Painting Paradise, and sneaking looks at Buckingham Palace garden through bars….

Now, Writer in the Garden hasn’t been getting out as much as she’d like recently, but when she does, she goes in style.

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Last week I went off to the launch of Painting Paradise: The Art of the Garden at the Queen’s Gallery, Buckingham Palace no less. That’s the curator, Vanessa Remington above, who wrote the accompanying book, Painting Paradise which I am still lusting after.

Here’s what she said: ‘The exhibition tells the story of how gardens have developed over time and of the many ways in which they have been valued by their royal owners. From the practical manuals they read to the botanical images they collected, and most of all from the many beautiful images of royal gardens, we can gain a real sense of how each generation of the royal family created their own corner of Paradise.’

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And as she says, this is an exhibition about royal gardens first and foremost so I’m sure it will pull the tourists in.

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But then it deserves too. I thought it was rather wonderful. So many stories here. Such as this painting of Charles II and his gardener, John Rose, from 1677.

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Marvellous handing over of a pineapple there, ALTHOUGH at the time of the painting, no fruit had been successfully raised in Britain. So it was just wishful thinking.

And then there’s the extraordinary Sunflower clock from the Vincennes porcelain factory, c1752…

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And what about this Victorian glass chandelier… the writer in the garden likes garden in the home very much indeed!

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In particular, these delicate Faberge plants almost floored me with desire…

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This one, the celandine, belonged to Vita Sackville-West. From one very royal presence to another…

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And there’s the view of Hampton court, c 1704-14, by Leonard Knyff. I’ve only seen it in books during my garden history studies before, but there are so many details – deer, sundials – that you just don’t see unless you look close up.

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Those two sundials in front of it are actually featured in the picture. Although so small and dot-ty that you probably would have to take a magnifying glass to see them properly.

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What else? Oh yes, these magnificent tulip vases, thought to be the largest ever…

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And I did promise a view from behind bars. Here you go, the Queen’s garden seen just outside the gallery…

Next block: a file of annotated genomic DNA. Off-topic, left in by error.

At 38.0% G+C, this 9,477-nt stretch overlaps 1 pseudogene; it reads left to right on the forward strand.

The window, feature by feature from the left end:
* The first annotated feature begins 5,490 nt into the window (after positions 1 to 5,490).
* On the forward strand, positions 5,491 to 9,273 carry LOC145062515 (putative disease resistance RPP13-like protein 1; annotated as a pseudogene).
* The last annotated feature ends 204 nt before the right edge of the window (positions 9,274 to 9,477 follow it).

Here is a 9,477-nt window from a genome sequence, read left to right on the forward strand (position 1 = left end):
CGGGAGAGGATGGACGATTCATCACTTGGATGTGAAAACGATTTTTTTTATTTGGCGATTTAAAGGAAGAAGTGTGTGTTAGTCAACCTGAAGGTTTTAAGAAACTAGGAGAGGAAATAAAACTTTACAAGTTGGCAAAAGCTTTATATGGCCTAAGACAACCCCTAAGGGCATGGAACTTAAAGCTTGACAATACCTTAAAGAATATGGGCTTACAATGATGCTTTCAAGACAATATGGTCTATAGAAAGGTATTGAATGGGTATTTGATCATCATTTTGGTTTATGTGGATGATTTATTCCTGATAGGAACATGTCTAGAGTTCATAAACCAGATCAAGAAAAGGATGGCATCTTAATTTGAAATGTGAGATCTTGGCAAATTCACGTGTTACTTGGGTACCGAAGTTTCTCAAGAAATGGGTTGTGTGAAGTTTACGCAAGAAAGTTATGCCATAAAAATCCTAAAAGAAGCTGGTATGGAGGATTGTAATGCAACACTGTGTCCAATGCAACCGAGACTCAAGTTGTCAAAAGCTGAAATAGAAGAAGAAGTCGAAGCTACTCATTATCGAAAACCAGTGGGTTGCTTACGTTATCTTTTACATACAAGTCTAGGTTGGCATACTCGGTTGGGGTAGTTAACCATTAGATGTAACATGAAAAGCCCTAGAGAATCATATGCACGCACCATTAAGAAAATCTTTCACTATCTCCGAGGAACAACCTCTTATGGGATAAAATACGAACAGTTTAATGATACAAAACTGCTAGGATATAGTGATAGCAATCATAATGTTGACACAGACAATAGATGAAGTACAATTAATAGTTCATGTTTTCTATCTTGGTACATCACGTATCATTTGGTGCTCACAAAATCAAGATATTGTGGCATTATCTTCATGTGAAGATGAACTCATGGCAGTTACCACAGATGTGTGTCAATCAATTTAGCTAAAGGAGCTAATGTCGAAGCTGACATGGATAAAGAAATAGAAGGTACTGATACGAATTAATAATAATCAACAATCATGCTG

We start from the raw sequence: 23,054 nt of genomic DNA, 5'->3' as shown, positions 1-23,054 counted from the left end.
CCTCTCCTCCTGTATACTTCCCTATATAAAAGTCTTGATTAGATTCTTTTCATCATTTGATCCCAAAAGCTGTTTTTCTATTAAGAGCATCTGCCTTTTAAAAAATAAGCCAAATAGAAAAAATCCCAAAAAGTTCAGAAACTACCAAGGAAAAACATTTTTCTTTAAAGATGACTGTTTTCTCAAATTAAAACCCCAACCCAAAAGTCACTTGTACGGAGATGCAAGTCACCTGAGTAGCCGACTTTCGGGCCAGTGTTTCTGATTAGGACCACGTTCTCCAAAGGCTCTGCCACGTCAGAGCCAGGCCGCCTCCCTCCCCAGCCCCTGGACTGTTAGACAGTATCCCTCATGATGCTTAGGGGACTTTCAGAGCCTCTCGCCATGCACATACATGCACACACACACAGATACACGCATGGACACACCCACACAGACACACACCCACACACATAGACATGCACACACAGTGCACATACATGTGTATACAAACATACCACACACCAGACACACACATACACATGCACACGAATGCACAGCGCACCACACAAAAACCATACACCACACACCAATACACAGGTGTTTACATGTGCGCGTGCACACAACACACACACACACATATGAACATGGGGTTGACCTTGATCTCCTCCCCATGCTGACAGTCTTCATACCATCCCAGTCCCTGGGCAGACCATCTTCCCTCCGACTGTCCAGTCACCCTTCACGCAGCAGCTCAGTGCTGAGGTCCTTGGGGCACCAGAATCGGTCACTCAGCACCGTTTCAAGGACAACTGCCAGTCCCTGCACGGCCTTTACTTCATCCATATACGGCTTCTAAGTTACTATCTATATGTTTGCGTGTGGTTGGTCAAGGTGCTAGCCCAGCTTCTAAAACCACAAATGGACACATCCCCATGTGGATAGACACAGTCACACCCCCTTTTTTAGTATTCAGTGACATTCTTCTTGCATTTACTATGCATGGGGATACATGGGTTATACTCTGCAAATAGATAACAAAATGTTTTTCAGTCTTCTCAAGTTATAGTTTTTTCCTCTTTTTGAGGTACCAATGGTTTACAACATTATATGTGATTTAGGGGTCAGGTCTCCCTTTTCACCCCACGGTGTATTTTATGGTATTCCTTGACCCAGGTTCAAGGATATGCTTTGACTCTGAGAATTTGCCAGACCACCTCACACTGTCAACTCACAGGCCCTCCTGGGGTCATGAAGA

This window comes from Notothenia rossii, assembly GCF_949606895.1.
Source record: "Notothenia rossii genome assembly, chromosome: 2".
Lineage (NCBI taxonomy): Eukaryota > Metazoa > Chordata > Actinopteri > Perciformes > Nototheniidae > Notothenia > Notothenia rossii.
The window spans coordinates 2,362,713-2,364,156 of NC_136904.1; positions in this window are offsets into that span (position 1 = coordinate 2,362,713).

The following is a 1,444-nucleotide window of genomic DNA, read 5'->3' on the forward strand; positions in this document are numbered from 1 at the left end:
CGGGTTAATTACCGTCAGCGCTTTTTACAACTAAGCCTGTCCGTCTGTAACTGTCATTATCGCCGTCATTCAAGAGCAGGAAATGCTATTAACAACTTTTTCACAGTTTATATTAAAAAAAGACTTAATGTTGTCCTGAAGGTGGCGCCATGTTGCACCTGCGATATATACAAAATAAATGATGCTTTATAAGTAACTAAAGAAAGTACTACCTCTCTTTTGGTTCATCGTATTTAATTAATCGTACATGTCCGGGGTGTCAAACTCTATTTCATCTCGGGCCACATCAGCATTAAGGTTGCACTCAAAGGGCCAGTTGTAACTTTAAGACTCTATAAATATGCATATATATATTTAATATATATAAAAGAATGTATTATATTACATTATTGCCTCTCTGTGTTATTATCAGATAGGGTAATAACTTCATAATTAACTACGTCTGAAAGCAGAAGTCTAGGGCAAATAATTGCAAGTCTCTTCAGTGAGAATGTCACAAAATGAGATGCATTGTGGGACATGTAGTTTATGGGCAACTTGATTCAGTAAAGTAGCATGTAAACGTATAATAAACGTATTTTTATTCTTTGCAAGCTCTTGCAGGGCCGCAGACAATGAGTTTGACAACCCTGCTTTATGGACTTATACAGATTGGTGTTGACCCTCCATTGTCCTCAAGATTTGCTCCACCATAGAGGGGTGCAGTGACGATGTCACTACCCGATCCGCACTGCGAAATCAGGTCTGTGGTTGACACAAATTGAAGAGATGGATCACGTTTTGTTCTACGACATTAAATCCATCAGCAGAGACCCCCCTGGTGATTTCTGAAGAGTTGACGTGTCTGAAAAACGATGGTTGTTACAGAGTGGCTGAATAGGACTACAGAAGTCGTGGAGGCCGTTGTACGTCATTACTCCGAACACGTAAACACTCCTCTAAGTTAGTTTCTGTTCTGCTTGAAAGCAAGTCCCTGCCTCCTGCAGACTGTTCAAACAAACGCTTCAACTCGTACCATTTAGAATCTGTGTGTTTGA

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4 thoughts on “Painting Paradise, and sneaking looks at Buckingham Palace garden through bars….

  1. I went to the Bloggers’ Breakfast on Friday and had a wonderful time – I could get used to coffee served by a footman! It’s a fabulous exhibition, which has stayed in my thoughts since. I loved the Dicentra and that candelbra is extraordinary – did you watch the video about its restoration? So many pieces – I’m sure I’d have a couple left over at the end if I’d been in charge of it.

    I’ll add a link to you over at my post about the exhibition… xxx

  2. Thank you Sarah for this fascinating insight. I am definitely going to go. John Tradescant was also gardener to King Charles and he has Canterbury connections with the Woottons and others inc Chilham Castle. My garden in Bekesbourne has a very old Acacia tree said to have been planted by him.

    I now have your book about gardens in Kent and one I think you might have missed is Belmont House near Faversham – a hidden treasure with: an amazing vegetable garden designed by Lady Arabella Knox; a poignant pet cemetery; a walled garden; a fairytale conifer; a grotto; a nuttery; and lots more besides.

    If you go to visit Buckingham Palace during the annual summer opening you can exit the house via the garden and can stroll there – no need to look through the bars of a window.

    Kind regards Jill Thomas

    • Thanks Jill. What a wonderful thing to have a tree planted by Tradescant. Do you have a photo of it?
      And yes, I had to leave so many beautiful gardens in Kent out. I’m grateful you have got a copy of my book though,
      Sarah

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